|CSU College of Business collaborative classroom.|
Photo by CSU Photography
HD screens and cameras are now not reasonably inexpensive, so it is tempting to fill classrooms with them. However, we should use the technology to overcome the limitations of physical classrooms, not perpetuate them.
If each student is displayed on screen life size, then this is only going to work for a small class, of less than one hundred students. For hundreds of students you would need a huge wall, and the instructor would not be able to clearly see any of them. Also the students in the room can't easily see the remote ones, even in a small room for a hundred students (in Colorado State's example, the screens are behind the students). This would accurately emulate a large lecture theater, where the instructor can't see most of the students clearly, and students can't see each other, but is that a good thing?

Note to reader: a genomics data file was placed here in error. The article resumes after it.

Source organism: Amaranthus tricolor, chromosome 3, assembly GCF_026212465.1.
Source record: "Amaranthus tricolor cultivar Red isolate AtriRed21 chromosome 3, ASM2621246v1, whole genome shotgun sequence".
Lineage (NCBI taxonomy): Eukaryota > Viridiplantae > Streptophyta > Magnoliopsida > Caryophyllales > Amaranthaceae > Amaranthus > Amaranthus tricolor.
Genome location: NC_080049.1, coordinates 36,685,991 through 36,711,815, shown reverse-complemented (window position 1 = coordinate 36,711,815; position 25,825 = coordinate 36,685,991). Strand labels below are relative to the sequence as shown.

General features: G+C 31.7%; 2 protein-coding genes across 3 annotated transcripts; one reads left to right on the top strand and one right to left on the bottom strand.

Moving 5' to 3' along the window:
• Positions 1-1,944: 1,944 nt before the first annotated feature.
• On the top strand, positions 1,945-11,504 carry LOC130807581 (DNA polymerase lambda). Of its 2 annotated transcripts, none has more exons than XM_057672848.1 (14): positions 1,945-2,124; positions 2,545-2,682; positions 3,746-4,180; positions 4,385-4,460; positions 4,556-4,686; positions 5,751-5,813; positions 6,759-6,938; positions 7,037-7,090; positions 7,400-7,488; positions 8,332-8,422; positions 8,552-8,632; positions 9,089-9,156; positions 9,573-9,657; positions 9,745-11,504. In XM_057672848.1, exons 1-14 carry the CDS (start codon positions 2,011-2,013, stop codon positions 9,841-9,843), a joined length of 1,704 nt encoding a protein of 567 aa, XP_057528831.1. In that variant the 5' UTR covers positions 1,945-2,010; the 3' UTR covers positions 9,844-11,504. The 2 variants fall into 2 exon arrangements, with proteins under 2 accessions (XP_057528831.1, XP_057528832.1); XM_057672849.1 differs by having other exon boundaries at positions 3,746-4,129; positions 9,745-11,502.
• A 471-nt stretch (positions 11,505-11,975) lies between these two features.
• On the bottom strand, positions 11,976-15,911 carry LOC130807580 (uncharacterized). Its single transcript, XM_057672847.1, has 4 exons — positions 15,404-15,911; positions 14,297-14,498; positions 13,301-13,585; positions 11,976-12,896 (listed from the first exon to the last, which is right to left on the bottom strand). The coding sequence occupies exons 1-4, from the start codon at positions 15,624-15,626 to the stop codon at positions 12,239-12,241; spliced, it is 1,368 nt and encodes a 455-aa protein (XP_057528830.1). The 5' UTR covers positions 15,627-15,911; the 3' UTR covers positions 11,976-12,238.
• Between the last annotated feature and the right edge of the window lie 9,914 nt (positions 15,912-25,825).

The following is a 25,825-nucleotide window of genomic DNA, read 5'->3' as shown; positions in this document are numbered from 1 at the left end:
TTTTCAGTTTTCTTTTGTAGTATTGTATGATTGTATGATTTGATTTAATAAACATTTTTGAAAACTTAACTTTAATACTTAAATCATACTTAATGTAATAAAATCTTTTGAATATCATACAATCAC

|Plan of Jeremy Bentham's |
drawn by Willey Reveley 1791.
The obvious solution is not to try to mimic the bad features of a physical classroom. Rather than dozens of screens, just have one on each wall, with the image of whoever is speaking enlarged, and everyone else reduced to thumbnails. This is what readily available, cheap or free, videoconferencing software already does. It is what most of the students in “Room of the Future” see anyway, as they do not have a wall of screens at home.
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